In the closing years of the nineteenth century, Latin American countries undertook to share in scientific discourse, frequently utilizing ideas and technology that originated in the United States and Europe. In 1898, Cuba was militarily occupied by the United States following the conclusion of Spanish colonial rule. US participation in Cuba continued past the period of formal occupation in the form of non-profit organizations, such as the Rockefeller Foundation, which established programs to advance technology, while also dealing with public health and scientific education within the country.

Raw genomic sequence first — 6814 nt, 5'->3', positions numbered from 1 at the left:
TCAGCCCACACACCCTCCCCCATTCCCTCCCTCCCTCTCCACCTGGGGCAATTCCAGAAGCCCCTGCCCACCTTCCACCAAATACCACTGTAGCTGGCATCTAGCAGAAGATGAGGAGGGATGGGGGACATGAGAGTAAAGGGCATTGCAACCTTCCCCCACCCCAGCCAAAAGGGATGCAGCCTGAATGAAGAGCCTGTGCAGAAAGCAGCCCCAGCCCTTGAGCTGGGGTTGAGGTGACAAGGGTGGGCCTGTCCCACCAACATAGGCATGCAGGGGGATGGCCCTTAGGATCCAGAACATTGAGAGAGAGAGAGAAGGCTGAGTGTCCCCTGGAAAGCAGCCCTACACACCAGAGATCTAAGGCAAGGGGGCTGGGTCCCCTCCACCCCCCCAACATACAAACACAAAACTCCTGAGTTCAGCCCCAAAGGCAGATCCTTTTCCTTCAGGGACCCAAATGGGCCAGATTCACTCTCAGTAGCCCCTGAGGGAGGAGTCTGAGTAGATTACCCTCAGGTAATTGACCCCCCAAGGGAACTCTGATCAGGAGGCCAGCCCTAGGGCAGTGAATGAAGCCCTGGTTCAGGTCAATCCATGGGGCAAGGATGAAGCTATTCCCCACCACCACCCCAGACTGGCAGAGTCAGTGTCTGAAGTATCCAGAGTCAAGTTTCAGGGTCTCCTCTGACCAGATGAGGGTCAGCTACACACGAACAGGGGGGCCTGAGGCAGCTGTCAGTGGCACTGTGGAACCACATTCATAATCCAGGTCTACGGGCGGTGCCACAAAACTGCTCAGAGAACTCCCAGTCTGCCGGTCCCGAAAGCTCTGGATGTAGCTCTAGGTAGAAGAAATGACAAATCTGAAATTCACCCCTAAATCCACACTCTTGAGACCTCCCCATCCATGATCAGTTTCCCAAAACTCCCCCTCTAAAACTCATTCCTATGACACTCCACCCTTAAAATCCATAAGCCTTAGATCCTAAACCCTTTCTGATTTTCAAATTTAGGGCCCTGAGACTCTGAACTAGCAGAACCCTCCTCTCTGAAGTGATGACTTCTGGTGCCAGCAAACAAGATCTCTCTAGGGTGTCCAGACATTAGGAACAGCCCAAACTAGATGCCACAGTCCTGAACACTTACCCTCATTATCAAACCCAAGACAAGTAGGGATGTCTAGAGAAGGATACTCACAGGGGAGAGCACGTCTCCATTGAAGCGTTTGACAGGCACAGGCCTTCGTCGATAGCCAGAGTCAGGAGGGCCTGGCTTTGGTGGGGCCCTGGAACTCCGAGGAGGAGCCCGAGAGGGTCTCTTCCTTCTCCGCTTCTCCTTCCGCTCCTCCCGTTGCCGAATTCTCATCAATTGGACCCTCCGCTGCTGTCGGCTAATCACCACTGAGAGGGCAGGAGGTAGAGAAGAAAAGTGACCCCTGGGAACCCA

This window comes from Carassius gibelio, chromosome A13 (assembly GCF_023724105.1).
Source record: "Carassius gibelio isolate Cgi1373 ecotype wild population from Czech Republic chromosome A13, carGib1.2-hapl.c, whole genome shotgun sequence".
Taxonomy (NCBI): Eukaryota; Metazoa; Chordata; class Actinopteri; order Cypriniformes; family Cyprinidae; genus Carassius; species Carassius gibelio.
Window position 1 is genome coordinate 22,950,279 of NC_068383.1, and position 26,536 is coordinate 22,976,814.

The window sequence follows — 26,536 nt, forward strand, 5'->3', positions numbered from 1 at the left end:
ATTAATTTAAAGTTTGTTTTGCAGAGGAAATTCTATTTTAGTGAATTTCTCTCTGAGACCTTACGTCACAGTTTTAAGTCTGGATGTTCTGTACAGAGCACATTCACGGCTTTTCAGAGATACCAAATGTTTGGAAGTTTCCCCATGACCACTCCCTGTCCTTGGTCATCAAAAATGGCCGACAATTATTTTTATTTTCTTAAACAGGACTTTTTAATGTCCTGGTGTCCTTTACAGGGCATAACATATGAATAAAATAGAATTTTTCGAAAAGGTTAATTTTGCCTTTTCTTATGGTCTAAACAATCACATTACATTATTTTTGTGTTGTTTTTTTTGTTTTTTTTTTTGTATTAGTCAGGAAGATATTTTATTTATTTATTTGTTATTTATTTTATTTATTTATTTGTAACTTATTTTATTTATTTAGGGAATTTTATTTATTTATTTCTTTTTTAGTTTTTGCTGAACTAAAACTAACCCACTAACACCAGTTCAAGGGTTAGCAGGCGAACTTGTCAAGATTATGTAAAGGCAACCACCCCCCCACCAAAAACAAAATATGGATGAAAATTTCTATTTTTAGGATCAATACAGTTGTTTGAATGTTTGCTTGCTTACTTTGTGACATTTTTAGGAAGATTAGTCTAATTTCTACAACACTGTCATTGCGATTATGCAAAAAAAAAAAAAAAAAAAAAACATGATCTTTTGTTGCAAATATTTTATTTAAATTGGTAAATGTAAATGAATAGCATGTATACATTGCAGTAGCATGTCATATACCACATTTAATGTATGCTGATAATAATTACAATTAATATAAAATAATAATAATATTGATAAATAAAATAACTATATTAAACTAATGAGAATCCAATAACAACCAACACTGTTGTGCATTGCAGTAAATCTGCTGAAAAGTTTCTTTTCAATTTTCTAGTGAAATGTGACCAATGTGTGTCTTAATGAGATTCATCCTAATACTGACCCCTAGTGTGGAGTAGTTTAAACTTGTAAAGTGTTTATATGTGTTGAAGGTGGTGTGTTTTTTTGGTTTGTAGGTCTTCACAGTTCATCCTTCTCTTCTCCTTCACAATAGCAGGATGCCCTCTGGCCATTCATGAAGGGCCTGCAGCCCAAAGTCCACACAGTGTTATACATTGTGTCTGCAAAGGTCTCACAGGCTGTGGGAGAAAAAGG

In an effort to obtain a good classification in the Medical Education Section of the American Medical Association, the University of Havana Medical School solicited an external evaluation of their facilities by the Rockefeller Foundation. Beyond intellectual and academic awareness, the medical school was also interested in adopting successful programs established elsewhere and in using the latest scientific technology and training techniques. Here we will study the reports produced by the Rockefeller Foundation, personal correspondence between evaluators, and documentation from the University of Havana Medical School. I examine why this external evaluation was conducted, what local and foreign professionals were involved, and what changes resulted from the report. At the same time, I will evaluate the continuing US presence within Cuba as part of a larger effort to advance transnational scientific knowledge and technology, especially in less developed countries.